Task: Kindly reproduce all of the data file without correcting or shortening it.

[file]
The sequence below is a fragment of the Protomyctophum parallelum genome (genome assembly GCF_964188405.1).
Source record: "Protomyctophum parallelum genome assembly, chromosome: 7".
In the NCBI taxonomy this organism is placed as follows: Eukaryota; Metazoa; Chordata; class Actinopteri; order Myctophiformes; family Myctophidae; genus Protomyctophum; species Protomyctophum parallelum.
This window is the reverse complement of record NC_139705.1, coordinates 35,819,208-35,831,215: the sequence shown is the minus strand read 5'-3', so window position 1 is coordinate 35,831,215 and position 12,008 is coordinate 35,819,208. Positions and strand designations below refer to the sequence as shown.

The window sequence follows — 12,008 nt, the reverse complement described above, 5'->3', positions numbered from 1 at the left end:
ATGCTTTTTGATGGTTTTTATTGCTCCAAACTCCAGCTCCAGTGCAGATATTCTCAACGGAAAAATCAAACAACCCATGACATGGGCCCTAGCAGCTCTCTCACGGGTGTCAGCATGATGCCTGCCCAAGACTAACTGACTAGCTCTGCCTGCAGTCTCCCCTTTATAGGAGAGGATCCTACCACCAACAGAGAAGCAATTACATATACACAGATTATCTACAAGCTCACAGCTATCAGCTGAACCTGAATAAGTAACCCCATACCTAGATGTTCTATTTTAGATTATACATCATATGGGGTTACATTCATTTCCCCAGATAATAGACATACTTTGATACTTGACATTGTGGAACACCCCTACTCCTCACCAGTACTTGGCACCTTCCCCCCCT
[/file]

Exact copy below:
The sequence below is a fragment of the Protomyctophum parallelum genome (genome assembly GCF_964188405.1).
Source record: "Protomyctophum parallelum genome assembly, chromosome: 7".
In the NCBI taxonomy this organism is placed as follows: Eukaryota; Metazoa; Chordata; class Actinopteri; order Myctophiformes; family Myctophidae; genus Protomyctophum; species Protomyctophum parallelum.
This window is the reverse complement of record NC_139705.1, coordinates 35,819,208-35,831,215: the sequence shown is the minus strand read 5'-3', so window position 1 is coordinate 35,831,215 and position 12,008 is coordinate 35,819,208. Positions and strand designations below refer to the sequence as shown.

The window sequence follows — 12,008 nt, the reverse complement described above, 5'->3', positions numbered from 1 at the left end:
ATGCTTTTTGATGGTTTTTATTGCTCCAAACTCCAGCTCCAGTGCAGATATTCTCAACGGAAAAATCAAACAACCCATGACATGGGCCCTAGCAGCTCTCTCACGGGTGTCAGCATGATGCCTGCCCAAGACTAACTGACTAGCTCTGCCTGCAGTCTCCCCTTTATAGGAGAGGATCCTACCACCAACAGAGAAGCAATTACATATACACAGATTATCTACAAGCTCACAGCTATCAGCTGAACCTGAATAAGTAACCCCATACCTAGATGTTCTATTTTAGATTATACATCATATGGGGTTACATTCATTTCCCCAGATAATAGACATACTTTGATACTTGACATTGTGGAACACCCCTACTCCTCACCAGTACTTGGCACCTTCCCCCCCT